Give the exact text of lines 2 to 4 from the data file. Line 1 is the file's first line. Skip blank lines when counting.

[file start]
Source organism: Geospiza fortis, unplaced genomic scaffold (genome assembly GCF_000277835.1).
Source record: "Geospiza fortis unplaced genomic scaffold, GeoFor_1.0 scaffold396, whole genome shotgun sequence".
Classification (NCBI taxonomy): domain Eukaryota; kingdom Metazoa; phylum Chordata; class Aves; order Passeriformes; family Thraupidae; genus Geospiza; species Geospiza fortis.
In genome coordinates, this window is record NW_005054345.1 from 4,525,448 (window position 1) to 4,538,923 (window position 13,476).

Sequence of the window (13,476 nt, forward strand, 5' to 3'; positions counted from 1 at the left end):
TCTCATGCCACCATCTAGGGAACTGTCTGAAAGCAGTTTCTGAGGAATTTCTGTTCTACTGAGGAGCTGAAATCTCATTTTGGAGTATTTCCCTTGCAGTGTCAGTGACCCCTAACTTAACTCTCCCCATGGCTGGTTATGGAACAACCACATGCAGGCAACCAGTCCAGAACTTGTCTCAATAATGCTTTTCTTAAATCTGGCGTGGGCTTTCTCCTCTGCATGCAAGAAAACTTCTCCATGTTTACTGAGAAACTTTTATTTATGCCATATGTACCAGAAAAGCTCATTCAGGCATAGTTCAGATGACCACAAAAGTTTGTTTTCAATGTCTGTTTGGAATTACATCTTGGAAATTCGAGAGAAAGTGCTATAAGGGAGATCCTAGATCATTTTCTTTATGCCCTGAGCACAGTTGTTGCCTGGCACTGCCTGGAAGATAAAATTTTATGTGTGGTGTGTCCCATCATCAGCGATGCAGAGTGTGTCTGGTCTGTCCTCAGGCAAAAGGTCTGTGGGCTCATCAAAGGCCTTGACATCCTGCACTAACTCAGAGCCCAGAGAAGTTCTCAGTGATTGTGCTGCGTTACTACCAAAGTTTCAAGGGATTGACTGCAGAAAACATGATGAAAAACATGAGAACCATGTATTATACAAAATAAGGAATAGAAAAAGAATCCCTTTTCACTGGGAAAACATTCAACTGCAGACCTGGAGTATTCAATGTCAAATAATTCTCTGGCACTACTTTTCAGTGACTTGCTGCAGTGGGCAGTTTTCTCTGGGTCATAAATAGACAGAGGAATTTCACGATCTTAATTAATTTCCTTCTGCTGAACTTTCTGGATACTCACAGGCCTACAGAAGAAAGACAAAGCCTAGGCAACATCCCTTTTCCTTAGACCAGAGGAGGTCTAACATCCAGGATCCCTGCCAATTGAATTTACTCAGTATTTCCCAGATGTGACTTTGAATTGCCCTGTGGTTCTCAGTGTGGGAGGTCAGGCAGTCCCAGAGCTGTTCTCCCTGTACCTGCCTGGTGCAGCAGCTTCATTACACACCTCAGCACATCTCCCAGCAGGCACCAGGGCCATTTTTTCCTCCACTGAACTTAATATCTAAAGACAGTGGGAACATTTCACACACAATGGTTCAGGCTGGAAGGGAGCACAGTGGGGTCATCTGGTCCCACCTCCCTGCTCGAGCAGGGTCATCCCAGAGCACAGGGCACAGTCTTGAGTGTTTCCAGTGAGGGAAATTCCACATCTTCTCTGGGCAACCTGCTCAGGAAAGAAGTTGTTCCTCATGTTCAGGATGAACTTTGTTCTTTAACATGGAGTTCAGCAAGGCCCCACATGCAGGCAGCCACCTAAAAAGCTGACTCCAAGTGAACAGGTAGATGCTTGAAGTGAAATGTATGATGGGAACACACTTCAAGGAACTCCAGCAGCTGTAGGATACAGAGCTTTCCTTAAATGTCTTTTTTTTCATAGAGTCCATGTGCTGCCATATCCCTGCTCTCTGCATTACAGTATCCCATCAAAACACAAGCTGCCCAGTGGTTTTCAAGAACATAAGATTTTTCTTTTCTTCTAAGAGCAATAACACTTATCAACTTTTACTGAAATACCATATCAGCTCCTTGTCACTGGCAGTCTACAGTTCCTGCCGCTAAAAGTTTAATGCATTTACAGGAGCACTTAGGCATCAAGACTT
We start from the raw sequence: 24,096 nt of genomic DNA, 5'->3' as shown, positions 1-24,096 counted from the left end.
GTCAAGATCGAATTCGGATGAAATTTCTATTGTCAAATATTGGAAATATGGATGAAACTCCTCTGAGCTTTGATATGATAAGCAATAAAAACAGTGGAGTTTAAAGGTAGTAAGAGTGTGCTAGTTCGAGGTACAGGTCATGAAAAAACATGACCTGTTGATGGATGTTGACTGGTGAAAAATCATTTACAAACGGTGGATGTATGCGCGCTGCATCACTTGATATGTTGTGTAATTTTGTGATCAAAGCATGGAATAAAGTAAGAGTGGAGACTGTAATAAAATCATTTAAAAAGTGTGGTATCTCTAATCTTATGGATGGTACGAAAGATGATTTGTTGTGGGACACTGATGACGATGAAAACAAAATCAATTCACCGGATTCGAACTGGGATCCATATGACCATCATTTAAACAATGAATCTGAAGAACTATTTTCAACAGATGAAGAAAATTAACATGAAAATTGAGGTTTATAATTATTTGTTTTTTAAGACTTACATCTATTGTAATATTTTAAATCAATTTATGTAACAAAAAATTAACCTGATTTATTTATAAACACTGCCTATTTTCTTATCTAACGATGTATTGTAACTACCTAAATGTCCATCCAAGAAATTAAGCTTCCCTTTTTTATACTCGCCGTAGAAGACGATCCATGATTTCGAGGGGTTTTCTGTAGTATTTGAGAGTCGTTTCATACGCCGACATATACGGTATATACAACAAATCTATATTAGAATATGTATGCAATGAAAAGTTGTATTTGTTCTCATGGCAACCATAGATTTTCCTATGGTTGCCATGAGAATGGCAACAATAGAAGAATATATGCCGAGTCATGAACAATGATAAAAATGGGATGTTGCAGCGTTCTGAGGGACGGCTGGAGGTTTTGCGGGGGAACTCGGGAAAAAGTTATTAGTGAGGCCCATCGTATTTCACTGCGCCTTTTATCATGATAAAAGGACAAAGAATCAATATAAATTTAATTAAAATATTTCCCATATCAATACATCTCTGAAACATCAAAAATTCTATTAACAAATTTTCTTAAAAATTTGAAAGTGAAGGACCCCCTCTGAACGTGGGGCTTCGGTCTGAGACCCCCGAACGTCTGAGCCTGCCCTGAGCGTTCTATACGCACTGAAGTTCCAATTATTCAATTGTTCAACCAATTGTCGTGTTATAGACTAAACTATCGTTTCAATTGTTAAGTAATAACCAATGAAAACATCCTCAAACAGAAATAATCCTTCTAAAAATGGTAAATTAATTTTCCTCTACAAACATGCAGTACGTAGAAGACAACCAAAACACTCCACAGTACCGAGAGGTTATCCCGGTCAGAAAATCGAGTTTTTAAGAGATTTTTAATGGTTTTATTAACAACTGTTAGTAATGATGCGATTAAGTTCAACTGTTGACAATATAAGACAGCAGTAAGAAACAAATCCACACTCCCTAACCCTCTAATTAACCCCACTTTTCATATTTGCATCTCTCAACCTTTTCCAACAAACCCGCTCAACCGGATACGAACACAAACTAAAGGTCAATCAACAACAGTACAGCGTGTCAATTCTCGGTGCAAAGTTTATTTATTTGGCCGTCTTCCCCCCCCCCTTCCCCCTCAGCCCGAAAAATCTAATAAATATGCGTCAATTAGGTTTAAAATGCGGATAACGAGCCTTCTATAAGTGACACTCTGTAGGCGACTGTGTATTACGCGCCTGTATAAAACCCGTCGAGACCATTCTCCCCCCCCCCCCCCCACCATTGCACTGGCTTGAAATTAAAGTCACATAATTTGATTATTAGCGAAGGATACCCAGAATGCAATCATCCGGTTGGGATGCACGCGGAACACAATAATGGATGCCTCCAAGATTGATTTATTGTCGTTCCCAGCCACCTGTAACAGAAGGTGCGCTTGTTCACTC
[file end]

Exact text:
Source record: "Geospiza fortis unplaced genomic scaffold, GeoFor_1.0 scaffold396, whole genome shotgun sequence".
Classification (NCBI taxonomy): domain Eukaryota; kingdom Metazoa; phylum Chordata; class Aves; order Passeriformes; family Thraupidae; genus Geospiza; species Geospiza fortis.
In genome coordinates, this window is record NW_005054345.1 from 4,525,448 (window position 1) to 4,538,923 (window position 13,476).